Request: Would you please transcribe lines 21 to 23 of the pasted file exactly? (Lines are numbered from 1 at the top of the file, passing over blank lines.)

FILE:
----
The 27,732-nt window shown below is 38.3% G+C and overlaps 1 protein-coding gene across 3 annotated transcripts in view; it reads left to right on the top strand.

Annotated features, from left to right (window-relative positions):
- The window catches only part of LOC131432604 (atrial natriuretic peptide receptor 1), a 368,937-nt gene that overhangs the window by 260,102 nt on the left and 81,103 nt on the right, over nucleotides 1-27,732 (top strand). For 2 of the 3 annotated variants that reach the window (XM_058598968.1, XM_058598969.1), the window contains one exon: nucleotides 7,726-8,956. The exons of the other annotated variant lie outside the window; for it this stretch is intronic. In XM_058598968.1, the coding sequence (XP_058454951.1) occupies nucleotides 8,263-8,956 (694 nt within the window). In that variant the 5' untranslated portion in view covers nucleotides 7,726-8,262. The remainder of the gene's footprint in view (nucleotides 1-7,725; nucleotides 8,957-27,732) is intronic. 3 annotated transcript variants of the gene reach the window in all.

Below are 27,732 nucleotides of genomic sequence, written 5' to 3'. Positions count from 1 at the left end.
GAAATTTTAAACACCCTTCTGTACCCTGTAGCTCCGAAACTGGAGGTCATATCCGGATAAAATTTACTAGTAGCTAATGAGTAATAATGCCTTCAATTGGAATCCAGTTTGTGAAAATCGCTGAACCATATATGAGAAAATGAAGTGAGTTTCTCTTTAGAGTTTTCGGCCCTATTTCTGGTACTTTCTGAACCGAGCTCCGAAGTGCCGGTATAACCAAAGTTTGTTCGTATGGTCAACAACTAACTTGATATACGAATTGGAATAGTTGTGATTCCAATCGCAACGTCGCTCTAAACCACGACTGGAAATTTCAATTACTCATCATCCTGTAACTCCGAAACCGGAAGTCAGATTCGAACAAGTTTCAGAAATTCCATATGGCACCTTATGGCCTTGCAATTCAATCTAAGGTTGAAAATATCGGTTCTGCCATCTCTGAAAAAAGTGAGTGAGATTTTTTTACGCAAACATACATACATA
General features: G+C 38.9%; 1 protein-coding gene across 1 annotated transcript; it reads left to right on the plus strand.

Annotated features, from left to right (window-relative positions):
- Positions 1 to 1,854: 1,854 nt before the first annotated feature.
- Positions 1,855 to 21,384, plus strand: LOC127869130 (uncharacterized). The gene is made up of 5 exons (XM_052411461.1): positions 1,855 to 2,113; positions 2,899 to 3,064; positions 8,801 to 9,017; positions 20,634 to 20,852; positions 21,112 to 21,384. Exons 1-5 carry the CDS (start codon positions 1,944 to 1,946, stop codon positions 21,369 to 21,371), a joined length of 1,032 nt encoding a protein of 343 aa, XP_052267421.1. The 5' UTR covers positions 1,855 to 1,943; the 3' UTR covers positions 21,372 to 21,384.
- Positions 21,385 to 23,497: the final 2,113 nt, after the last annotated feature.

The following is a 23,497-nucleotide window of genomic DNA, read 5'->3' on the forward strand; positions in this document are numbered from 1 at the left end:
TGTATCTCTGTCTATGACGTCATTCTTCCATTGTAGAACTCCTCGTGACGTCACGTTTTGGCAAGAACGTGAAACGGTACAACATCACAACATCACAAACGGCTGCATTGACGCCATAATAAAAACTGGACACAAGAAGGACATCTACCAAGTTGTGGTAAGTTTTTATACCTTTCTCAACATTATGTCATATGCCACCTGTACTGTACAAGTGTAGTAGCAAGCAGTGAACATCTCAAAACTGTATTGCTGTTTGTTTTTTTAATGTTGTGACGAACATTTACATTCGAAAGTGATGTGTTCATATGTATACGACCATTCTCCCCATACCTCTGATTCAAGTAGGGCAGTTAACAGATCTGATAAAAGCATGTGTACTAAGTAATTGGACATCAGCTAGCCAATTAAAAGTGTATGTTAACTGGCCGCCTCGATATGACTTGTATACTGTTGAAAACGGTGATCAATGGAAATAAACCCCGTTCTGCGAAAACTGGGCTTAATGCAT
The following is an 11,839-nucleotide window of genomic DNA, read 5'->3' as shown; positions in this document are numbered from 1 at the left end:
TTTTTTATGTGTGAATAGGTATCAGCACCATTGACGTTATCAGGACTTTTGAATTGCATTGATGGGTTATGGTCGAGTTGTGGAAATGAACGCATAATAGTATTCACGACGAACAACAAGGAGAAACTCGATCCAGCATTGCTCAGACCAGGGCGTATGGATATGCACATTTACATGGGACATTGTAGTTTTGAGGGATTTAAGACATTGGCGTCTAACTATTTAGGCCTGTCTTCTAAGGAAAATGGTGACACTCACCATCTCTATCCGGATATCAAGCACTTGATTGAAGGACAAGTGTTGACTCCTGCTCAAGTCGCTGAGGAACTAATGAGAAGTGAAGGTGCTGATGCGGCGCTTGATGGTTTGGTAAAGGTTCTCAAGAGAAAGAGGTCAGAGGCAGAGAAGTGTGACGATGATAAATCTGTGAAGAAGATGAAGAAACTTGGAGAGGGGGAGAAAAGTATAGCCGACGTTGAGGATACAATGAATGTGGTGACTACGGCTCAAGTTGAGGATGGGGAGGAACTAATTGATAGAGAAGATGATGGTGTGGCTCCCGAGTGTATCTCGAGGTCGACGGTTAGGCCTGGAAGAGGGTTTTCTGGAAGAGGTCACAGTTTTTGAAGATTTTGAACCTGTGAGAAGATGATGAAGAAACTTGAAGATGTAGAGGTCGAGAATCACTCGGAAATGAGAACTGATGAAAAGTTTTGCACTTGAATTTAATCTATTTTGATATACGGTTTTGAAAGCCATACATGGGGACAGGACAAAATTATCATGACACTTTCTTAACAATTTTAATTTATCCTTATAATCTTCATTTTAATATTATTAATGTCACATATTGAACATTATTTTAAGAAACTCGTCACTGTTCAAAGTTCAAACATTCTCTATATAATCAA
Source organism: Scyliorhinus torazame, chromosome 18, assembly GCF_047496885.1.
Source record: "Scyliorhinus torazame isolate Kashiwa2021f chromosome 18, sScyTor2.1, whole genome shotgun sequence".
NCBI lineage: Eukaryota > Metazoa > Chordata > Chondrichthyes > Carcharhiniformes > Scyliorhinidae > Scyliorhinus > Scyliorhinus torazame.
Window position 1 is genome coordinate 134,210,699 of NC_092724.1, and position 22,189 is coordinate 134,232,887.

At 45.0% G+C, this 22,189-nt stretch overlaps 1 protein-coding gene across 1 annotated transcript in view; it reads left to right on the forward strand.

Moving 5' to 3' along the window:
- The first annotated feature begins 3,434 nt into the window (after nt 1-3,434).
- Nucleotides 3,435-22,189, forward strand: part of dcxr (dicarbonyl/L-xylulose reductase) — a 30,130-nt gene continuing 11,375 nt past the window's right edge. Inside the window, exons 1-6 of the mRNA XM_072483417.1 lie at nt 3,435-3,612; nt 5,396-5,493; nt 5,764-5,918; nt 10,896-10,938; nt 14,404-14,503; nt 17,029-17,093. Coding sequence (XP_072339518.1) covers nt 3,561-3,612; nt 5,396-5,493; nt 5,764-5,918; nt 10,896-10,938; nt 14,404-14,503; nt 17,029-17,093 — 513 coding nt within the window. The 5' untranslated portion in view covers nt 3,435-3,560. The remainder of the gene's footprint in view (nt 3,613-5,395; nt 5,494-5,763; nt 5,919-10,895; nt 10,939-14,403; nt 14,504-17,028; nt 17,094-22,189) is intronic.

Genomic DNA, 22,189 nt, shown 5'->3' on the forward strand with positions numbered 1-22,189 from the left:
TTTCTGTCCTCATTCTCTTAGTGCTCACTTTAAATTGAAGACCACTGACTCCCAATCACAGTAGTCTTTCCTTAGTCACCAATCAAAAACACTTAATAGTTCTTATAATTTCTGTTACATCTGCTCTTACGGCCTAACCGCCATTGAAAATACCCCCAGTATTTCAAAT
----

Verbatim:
- The first annotated feature begins 3,434 nt into the window (after nt 1-3,434).
- Nucleotides 3,435-22,189, forward strand: part of dcxr (dicarbonyl/L-xylulose reductase) — a 30,130-nt gene continuing 11,375 nt past the window's right edge. Inside the window, exons 1-6 of the mRNA XM_072483417.1 lie at nt 3,435-3,612; nt 5,396-5,493; nt 5,764-5,918; nt 10,896-10,938; nt 14,404-14,503; nt 17,029-17,093. Coding sequence (XP_072339518.1) covers nt 3,561-3,612; nt 5,396-5,493; nt 5,764-5,918; nt 10,896-10,938; nt 14,404-14,503; nt 17,029-17,093 — 513 coding nt within the window. The 5' untranslated portion in view covers nt 3,435-3,560. The remainder of the gene's footprint in view (nt 3,613-5,395; nt 5,494-5,763; nt 5,919-10,895; nt 10,939-14,403; nt 14,504-17,028; nt 17,094-22,189) is intronic.

Genomic DNA, 22,189 nt, shown 5'->3' on the forward strand with positions numbered 1-22,189 from the left: